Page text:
From time to time, we offer free training via other organisations.  One such organisation we work with is Leeds, York & North Yorkshire Chamber of Commerce.

On the 25th March 2011, in Leeds, we’re offering a free 2 hour insight into Lean Management techniques. This is about how Lean can be applied across all departments in any organisation, so it isn’t limited to just manufacturing or profit facing bsuinesses.

So

  • if you work in IT, Finance, NHS, Public Sector, Service, Marketing or Manufacturing companies or
  • if your career means you are responsible for continuous improvement, process improvement, or training or
  • if you are faced with getting more out with the same or fewer resources

then this course will give you something to take away to use in improvement.

You can find all the details here LEAN MANAGEMENT TRAINING  COURSE

This session will show you how you can improve your business efficiency, by using tools and techniques developed in manufacturing and now proven within organisations, ranging from Tesco, Toyota, Zara, GE, NHS, Intel, Johnson & Johnson, Seyfarth Shaw (Law firm) through to Starbucks.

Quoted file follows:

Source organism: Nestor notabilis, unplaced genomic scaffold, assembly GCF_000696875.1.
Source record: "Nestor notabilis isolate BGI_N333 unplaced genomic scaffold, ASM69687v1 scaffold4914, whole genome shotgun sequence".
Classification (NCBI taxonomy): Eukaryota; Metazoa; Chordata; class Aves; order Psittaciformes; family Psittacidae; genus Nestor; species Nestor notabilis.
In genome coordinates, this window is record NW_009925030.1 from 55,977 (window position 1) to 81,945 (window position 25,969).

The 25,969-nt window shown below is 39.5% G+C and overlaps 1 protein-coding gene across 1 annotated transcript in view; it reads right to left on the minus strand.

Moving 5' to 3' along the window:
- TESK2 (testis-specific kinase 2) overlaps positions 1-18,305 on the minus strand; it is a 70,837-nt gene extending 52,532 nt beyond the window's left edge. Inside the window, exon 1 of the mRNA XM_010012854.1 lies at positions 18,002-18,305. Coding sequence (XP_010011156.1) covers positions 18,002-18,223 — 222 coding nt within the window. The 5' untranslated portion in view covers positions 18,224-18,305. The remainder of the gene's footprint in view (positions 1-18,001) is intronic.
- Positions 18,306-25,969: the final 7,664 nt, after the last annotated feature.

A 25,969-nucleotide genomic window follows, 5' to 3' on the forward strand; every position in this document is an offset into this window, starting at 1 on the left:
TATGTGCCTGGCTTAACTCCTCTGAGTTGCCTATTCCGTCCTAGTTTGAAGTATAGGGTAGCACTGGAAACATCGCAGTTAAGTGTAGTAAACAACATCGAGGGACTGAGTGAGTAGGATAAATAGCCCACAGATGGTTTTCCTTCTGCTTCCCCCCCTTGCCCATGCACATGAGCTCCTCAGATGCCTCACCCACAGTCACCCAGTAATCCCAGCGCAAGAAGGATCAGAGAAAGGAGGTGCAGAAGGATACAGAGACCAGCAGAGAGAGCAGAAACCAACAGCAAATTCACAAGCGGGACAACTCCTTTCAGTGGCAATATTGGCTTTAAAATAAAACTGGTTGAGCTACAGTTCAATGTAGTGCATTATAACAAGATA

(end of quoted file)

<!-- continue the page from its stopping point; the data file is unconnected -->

Lean manufacturing businesses found that more than 70% of their improvement projects lay not on the shop floor but in the offices and service based departments and so it has spread to these sectors. It will help to improve your business speed, capacity, cost control and quality whatever your sector or department.

If you’ve got any questions on this training then drop us a line.

Thanks

ResQ

Where is the Value?

In recent months I’ve met several managers, running departments (operations, marketing, HR, IT), all working for different companies (Sectors include: retail, banking, manufacturing, IT) who at some point have all said a very similar thing;

“one of my problems is, my department isn’t seen as adding value, we’re seen as a cost centre”

So my questions are

  • where is the value created in organisations these days?
  • does it matter that the departments believe they are seen as cost centres?
  • If you subsitute the word profit for value does this help?
  • Should it matter that we understand where value is created? is knowing costs enough?

Any views or examples (positive or negative) on this greatly appreciated in the comments below.

Add to FacebookAdd to DiggAdd to Del.icio.usAdd to StumbleuponAdd to RedditAdd to BlinklistAdd to Ma.gnoliaAdd to TechnoratiAdd to FurlAdd to Newsvine